Is it cold when you skydive? Some first-time skydivers are surprised at how cool the temperatures are when you’re racing at speeds upwards of 120 mph from 8,000-14,000 feet in the sky. Regardless of the temperatures, your adrenaline seems to take care of the chilly sensations rushing over you during freefall. However, you might wish you’d better prepared as you gently float back down to Earth on your 5-minute canopy ride. But don’t stress, we’ve got some great tips on how to keep cozy while you’re up in the sky and still enjoy the thrill of skydiving!
How Cold is Skydiving?
Skydiving can get pretty darn chilly, even on warm and sunny days, especially as you climb higher in altitude. You can expect the air temperature to decrease by about 3 degrees Fahrenheit for every 1,000 feet you climb in altitude.
When you’re up at Skydive New England’s standard altitude of 14,000 feet, you can expect it to be around 30 to 40 degrees cooler than what you’re feeling on the ground. Why? Well, it’s all about the decrease in air pressure at higher altitudes, which causes the air to expand and become thinner. As the air expands, the temperature drops. This is also why there is less oxygen saturation at higher altitudes.
Wait, is it hard to breathe while skydiving? Don’t worry, it only starts to get hard to breathe around 15,000 feet in elevation, this is why skydivers will wear supplemental oxygen for any jumps above this altitude. If you’re looking for the ultimate thrill, check out our 18,000 foot tandem skydive!
Should I Wear Warm Clothes for Skydiving?
The freefall portion of your skydive lasts about 60 seconds. Make sure you’re as comfortable as possible so you can enjoy every moment. When dressing for skydiving, you’ll want to consider both the temperature on the ground and the cooler temps up at altitude. Dress as you normally would for the temperatures on the ground but add an extra layer!
Start with a moisture-wicking base layer to keep sweat away, then add cozy insulating layers like fleece to keep the heat in. The cooler the temps, the more layers you can add, as long as you are comfortable – that’s what matters most!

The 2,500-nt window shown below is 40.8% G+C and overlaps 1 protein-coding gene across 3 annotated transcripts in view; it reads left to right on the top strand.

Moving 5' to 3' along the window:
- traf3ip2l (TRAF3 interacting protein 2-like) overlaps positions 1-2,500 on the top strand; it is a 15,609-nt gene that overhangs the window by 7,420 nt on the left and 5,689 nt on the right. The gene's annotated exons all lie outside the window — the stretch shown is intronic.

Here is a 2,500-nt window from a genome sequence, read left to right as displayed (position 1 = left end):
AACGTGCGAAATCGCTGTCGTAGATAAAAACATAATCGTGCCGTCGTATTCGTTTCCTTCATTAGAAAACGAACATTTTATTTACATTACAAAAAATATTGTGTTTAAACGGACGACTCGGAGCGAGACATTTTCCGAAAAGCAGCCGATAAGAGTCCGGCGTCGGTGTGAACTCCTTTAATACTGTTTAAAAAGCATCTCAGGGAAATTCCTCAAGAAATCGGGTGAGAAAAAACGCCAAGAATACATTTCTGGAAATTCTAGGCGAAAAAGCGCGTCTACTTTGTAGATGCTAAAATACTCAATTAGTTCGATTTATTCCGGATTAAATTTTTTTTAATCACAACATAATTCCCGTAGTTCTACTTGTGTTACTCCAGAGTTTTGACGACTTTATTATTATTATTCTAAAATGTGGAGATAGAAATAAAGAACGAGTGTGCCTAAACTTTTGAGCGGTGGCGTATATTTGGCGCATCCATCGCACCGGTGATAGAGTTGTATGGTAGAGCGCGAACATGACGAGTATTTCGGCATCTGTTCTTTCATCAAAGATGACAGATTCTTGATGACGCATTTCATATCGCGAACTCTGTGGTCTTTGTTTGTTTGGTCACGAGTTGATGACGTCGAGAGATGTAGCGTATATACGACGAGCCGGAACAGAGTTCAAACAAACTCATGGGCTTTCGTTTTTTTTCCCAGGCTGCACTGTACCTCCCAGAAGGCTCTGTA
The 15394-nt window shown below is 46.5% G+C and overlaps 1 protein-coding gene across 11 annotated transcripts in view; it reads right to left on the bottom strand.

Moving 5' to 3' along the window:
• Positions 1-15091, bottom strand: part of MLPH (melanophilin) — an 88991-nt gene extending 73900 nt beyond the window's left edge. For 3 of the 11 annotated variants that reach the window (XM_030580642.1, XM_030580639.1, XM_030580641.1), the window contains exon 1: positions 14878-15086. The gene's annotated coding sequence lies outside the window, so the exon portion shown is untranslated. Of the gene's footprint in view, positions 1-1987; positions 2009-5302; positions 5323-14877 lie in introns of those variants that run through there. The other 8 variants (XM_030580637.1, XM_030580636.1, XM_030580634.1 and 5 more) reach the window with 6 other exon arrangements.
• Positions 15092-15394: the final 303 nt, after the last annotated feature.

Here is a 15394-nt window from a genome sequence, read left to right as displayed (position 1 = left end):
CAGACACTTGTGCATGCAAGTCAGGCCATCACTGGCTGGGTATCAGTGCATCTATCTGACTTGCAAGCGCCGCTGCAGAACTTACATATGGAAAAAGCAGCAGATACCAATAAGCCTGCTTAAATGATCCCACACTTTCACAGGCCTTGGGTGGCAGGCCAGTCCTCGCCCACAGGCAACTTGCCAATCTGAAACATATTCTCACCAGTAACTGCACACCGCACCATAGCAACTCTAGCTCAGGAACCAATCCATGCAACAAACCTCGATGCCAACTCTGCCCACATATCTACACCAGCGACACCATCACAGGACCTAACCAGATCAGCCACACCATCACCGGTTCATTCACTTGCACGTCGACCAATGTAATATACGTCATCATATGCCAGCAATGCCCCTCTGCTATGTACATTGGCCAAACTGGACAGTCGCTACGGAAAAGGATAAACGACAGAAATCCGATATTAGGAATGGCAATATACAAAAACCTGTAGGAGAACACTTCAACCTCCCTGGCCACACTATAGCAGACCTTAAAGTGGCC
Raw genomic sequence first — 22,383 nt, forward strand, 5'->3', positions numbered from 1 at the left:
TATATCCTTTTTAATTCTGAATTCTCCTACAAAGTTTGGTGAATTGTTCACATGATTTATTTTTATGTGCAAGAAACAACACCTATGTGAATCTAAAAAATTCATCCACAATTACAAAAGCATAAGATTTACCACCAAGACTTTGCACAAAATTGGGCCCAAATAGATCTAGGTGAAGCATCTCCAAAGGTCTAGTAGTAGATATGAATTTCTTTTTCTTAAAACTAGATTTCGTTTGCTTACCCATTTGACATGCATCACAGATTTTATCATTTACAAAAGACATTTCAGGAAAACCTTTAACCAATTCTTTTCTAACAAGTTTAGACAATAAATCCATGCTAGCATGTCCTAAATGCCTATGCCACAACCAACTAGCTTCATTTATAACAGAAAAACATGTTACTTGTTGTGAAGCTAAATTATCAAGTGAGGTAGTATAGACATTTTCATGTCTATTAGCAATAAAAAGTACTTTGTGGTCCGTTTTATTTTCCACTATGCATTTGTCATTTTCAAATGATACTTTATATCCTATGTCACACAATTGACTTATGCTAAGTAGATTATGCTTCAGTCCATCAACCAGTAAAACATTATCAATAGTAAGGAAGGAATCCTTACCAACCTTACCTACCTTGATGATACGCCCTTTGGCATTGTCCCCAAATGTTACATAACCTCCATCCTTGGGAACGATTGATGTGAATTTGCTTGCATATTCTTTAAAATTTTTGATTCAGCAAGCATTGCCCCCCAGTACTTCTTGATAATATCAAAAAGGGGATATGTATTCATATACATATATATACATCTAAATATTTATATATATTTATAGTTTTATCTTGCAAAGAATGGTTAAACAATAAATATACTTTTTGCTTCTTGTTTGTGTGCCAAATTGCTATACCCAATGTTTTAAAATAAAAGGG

Feel free to top it off with a windproof or waterproof layer to shield you from the elements. Gloves are a great option for those particularly chilly days to keep your hands toasty and nimble. Skydiving jumpsuits are also available to help add an extra layer of cold weather protection and keep your clothes snug and secure to your body. Cool, 120 mph winds blowing up your clothing can be quite distracting while you’re trying to take in the stunning landscape!
When Is It Too Cold to Skydive?
Wondering when it’s just too cold to skydive safely? Well, that’s a bit subjective and it varies from person to person. It depends on factors like location, altitude, wind chill, and your own cold tolerance. In some extreme cases, skydiving centers will close if ice forming on the aircraft or the comfort of staff and guests becomes a concern. Sometimes the best judgment call is to postpone or reschedule due to weather.
At Skydive New England, we shut down for the winter months in preparation for (and great anticipation of) warmer springtime weather when the jumping season can begin again!
The Impact of Cold Weather on Your Skydive
Beyond the chill factor, cold weather can impact your skydiving adventure in a few other ways:
The biggest and most important thing to consider is how cold weather can impact your ability to handle your skydiving equipment. Whether you’re adjusting your goggles, controlling your canopy, or performing other critical tasks, the cold can make your fingers less nimble and, therefore, more difficult to operate. To combat this, it is essential to wear gloves that provide warmth while allowing you to maintain dexterity – making your entire skydiving experience safer and more enjoyable.
Skydiving at higher altitudes already affects your breathing due to the reduced oxygen levels. In cold weather, this sensation can become even more noticeable due to the crisp, cool air making it feel a bit harder to catch your breath. Stay calm and breathe steadily, take nice controlled breaths.
As you approach the ground for landing, you might experience a somewhat firmer landing. The reason behind this is that the cold temperatures can make the ground feel harder and a little less forgiving. Even though it might be a bit harder, it’s all a part of the adventure – so, embrace the rush and celebrate your accomplishments, cold weather and all!
So, is skydiving cold? Yes, sometimes. But the breathtaking views, the feeling of freedom, and the thrill of freefall make it all worth braving the cold!
Ready to take the plunge? Come fly with us! Book your jump at Skydive New England before winter sets in. Blue skies!